Blind speed dating
in that everybody is purportedly there to meet someone, they are grouped into compatible age ranges, it is time-efficient, and the structured interaction eliminates the need to introduce oneself.
Unlike many bars, a speed dating event will, by necessity, be quiet enough for people to talk comfortably.
If there is a match, contact information is forwarded to both parties.
It is not known when speed dating was first carried out, but there were speed dating events in the London area in the mid-1970s.
Online dating participants, in contrast, only find a compatible match with 1 in 100 or fewer of the profiles they study.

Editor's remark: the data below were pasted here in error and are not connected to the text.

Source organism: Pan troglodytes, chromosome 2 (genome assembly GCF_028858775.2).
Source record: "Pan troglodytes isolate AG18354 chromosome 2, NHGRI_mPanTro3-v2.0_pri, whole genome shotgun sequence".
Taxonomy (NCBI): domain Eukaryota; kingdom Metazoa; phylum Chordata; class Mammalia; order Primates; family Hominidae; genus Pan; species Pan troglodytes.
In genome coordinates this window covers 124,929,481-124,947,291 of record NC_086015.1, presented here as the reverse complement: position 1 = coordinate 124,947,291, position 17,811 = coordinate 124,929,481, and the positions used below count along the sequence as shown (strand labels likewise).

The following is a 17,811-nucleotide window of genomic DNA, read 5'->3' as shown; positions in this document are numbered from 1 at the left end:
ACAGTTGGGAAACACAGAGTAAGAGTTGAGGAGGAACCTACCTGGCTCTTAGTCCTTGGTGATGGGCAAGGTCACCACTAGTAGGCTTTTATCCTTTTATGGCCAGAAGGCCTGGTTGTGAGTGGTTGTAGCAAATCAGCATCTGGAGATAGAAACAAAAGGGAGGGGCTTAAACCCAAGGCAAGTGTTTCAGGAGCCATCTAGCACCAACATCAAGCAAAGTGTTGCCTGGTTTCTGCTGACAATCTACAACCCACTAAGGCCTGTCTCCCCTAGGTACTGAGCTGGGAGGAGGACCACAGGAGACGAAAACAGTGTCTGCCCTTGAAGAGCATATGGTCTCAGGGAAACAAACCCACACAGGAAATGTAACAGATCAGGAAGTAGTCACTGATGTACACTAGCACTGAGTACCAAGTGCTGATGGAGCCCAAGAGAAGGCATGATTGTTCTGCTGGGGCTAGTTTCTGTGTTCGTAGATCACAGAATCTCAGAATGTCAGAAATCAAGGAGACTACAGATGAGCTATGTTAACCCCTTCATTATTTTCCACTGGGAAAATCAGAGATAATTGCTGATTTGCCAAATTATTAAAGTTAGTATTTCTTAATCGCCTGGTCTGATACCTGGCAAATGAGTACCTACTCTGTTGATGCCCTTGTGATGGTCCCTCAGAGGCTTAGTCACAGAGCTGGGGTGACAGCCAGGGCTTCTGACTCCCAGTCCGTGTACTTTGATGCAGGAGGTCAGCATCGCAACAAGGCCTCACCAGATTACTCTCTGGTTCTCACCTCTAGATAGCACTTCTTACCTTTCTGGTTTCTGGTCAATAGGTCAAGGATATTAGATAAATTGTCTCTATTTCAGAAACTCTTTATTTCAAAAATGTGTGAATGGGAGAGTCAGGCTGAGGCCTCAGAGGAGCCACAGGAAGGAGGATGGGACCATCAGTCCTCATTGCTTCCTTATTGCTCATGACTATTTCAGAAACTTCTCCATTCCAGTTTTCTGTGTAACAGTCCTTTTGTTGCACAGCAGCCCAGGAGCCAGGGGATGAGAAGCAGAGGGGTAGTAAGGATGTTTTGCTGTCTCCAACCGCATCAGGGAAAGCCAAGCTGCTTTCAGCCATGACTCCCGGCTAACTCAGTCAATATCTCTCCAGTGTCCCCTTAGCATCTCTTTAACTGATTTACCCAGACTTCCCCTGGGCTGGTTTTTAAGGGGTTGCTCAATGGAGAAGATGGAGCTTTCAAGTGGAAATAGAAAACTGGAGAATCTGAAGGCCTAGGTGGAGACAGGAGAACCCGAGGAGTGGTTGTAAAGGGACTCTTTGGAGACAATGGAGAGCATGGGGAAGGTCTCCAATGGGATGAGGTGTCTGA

As reported by the BBC in the Science of Love, it only takes between 90 seconds to 4 minutes of face-to-face interaction to determine attraction, which gives speed dating an advantage over online dating.
On the other hand, a couple that decides they are incompatible early on will have to sit together for the duration of the round.
Most speed dating events match people at random, and participants will meet different "types" that they might not normally talk to in a club.
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At the end of each interval, the organizer rings a bell, clinks a glass, or blows a whistle to signal the participants to move on to the next date.